God’s Other Kingdom
We often talk about how God is “sovereign” over all things. The term has to do with God’s providential control over His creation — that is to say, everything that exists — and, in different contexts, with His action in bringing people to salvation. But to say God is sovereign implies that He is a sovereign. In other words, God is a king.
Christian discussions of the kingdom of God usually focus on His spiritual kingdom, how, through the work of Christ, He reigns in the hearts of believers, in the visible church, and in eternity.
This column is about culture, so I would like to focus on a different aspect of the concept: How it is that God is also the King of the “secular” order, which includes both the material and the social worlds.
Though we can certainly speak about God’s kingdom in an apocalyptic way, as something in the future, or in an evangelistic way, as in something we are working to usher in, I want to focus on the sense in which God is already a king and already rules His kingdom.
Martin Luther sorts out the different senses of these terms when he taught that God has two kingdoms, each of which He governs in different ways. He has a spiritual kingdom, and He has an earthly kingdom. A Christian is a citizen of both. But even non-believers — those who do not know God and who rebel against Him — are citizens of God’s earthly kingdom and cannot escape His rule.
In Luther’s day, it was not unusual for a particular monarch to occupy more than one throne. The emperor that Luther had to contend with was, in addition to his innumerable dukedoms and the imperial office, both the king of Spain and the king of Hungary.
Luther meant that God governs two dominions: One He rules by virtue of His creation; the other by virtue of His act of redemption in Christ. His earthly realm can be known through reason; His spiritual realm must be known through His Word. God rules human societies on earth through His moral law. God rules human hearts and equips them for His eternal kingdom through the Gospel.
God operates in both kingdoms through means. In the spiritual kingdom, He works through His Word, His sacraments, His church. In the earthly kingdom, He works through the processes of natural laws, physical causes, and history. Just as God established the church as the institution through which He works in His spiritual kingdom, He established the family and the state as institutions through which He works in His earthly kingdom. This is to say, God works through vocation. That is, through human beings whom He calls to different offices, tasks, and kinds of service.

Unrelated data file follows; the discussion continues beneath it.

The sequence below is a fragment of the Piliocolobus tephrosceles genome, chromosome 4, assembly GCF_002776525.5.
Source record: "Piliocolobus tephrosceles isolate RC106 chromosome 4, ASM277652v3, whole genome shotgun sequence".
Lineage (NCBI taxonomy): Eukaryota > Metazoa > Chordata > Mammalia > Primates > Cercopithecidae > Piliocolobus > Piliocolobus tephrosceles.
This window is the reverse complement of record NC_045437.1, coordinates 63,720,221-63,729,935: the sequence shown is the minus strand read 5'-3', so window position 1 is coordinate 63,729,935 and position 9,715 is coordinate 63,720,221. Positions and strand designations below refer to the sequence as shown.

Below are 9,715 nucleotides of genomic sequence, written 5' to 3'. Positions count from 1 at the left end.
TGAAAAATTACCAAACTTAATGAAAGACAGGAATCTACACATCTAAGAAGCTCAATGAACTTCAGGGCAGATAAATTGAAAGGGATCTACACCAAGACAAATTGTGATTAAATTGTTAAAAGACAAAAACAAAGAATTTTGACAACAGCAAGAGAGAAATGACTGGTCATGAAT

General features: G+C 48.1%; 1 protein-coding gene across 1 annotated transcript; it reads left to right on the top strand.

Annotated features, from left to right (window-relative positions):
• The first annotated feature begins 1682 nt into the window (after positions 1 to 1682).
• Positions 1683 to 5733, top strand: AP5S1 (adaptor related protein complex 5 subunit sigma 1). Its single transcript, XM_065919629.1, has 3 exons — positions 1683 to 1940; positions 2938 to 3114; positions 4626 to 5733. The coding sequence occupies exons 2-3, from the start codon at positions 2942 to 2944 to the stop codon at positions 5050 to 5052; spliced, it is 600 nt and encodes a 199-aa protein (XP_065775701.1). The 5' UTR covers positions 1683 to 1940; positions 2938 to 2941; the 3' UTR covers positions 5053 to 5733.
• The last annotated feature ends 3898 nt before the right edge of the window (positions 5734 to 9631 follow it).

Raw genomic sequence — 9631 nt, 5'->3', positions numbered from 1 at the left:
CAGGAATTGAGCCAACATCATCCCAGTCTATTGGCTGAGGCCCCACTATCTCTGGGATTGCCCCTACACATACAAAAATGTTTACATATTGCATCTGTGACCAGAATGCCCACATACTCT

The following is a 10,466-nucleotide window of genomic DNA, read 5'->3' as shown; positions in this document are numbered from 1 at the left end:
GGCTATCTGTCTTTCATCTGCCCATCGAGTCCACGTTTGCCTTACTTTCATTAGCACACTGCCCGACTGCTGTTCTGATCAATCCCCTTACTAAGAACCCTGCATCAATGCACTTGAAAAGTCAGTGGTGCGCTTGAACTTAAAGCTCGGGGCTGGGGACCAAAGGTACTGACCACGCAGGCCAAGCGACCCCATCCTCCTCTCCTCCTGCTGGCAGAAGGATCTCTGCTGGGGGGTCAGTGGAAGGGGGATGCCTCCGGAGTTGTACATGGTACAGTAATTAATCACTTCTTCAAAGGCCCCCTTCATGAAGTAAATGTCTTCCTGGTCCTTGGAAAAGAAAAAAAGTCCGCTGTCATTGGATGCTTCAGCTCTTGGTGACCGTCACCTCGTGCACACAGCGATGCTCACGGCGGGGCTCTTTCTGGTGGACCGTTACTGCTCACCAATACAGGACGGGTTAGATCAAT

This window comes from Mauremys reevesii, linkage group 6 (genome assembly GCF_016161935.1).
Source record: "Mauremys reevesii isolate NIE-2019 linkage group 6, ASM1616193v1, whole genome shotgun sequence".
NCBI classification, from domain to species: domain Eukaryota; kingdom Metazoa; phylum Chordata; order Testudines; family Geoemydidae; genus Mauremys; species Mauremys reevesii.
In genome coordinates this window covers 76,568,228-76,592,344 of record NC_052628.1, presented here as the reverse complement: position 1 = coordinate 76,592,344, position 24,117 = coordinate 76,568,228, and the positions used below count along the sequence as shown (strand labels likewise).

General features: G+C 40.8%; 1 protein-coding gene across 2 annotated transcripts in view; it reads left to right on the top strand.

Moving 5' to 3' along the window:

Luther’s doctrine of the two kingdoms is widely misunderstood, both by its critics and by those who claim to follow it. It is most emphatically not dualism; rather, it is a way of uniting different categories. God is the King of
This is not to be confused with Augustine’s doctrine of the two cities, which is dualistic. Augustine said that the city of man has to do with the love of self, while the city of God has to do with the love of God. In Augustine’s scheme, the two cities are in conflict with each other. Christians must live in the city of Man in this life, but they are being fitted for the city of God. In contrast, Luther’s concept of two kingdoms, both under one divine King, gives the earthly realm — and thus earthly culture — a positive value that it never had in many monasteries.
But is that positive value so great that it sanctifies the status quo? If God already rules in the earthly realm, does not that sanctify whatever secular rulers happen to be in power or whatever secular ideas are currently in vogue? This would be a grotesque confusion of Luther’s teaching. As was said, God rules His earthly kingdom by virtue of His creation and with His moral law. Those who deny God’s creation and who reject His moral law are not following the doctrine of the two kingdoms.
Romans 13 defines legitimate government as one that punishes evildoers and rewards those who do good. Rulers who punish the good and reward the evil do not have God’s sanction. Since the purpose of all vocations is to love and serve one’s neighbors, a tyrant does not have a calling from God.
Yes, the Devil is trying to establish his kingdom in both the earthly and the spiritual realms. But the Devil is an insurgent, a terrorist who can only kill and tear down. All order, beauty, and goodness are from the true King.
In practice, this means that it is not always necessary to Christianize a cultural artifact, such as music or art or ideas. The artifact still must be evaluated according to the moral law and the created order. But it is already part of God’s kingdom.
The two kingdoms offer a critical model by which Christians can engage their cultures. It allows Christians to criticize their societies when necessary, but also to appreciate the good things of society — its arts and sciences, its achievements and satisfactions — as coming from God’s hand. It brings the sacred and the secular together under one Sovereign.
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